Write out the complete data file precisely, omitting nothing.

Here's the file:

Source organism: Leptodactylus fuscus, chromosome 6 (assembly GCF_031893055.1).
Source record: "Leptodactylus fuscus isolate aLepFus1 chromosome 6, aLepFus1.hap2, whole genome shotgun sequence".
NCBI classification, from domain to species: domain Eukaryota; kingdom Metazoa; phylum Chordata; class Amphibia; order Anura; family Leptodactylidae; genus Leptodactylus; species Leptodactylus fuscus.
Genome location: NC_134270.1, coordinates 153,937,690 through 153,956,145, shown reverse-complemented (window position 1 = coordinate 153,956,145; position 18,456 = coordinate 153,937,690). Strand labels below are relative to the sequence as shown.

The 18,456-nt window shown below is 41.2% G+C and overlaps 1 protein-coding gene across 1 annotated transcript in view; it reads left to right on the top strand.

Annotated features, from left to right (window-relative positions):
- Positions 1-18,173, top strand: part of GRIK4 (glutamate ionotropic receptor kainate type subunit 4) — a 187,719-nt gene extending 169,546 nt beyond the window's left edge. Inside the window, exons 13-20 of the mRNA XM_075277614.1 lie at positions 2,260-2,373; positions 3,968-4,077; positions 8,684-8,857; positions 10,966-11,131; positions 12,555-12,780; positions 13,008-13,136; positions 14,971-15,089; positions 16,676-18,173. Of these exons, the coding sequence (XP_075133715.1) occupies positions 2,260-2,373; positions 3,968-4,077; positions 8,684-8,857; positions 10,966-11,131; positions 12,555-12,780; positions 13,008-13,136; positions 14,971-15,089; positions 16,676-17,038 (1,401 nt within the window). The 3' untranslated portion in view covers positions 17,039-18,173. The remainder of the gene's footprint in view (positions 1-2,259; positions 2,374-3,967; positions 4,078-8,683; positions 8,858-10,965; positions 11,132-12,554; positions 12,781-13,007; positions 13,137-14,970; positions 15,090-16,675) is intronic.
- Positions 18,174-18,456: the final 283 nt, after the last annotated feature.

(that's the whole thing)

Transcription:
Source organism: Leptodactylus fuscus, chromosome 6 (assembly GCF_031893055.1).
Source record: "Leptodactylus fuscus isolate aLepFus1 chromosome 6, aLepFus1.hap2, whole genome shotgun sequence".
NCBI classification, from domain to species: domain Eukaryota; kingdom Metazoa; phylum Chordata; class Amphibia; order Anura; family Leptodactylidae; genus Leptodactylus; species Leptodactylus fuscus.
Genome location: NC_134270.1, coordinates 153,937,690 through 153,956,145, shown reverse-complemented (window position 1 = coordinate 153,956,145; position 18,456 = coordinate 153,937,690). Strand labels below are relative to the sequence as shown.

The 18,456-nt window shown below is 41.2% G+C and overlaps 1 protein-coding gene across 1 annotated transcript in view; it reads left to right on the top strand.

Annotated features, from left to right (window-relative positions):
- Positions 1-18,173, top strand: part of GRIK4 (glutamate ionotropic receptor kainate type subunit 4) — a 187,719-nt gene extending 169,546 nt beyond the window's left edge. Inside the window, exons 13-20 of the mRNA XM_075277614.1 lie at positions 2,260-2,373; positions 3,968-4,077; positions 8,684-8,857; positions 10,966-11,131; positions 12,555-12,780; positions 13,008-13,136; positions 14,971-15,089; positions 16,676-18,173. Of these exons, the coding sequence (XP_075133715.1) occupies positions 2,260-2,373; positions 3,968-4,077; positions 8,684-8,857; positions 10,966-11,131; positions 12,555-12,780; positions 13,008-13,136; positions 14,971-15,089; positions 16,676-17,038 (1,401 nt within the window). The 3' untranslated portion in view covers positions 17,039-18,173. The remainder of the gene's footprint in view (positions 1-2,259; positions 2,374-3,967; positions 4,078-8,683; positions 8,858-10,965; positions 11,132-12,554; positions 12,781-13,007; positions 13,137-14,970; positions 15,090-16,675) is intronic.
- Positions 18,174-18,456: the final 283 nt, after the last annotated feature.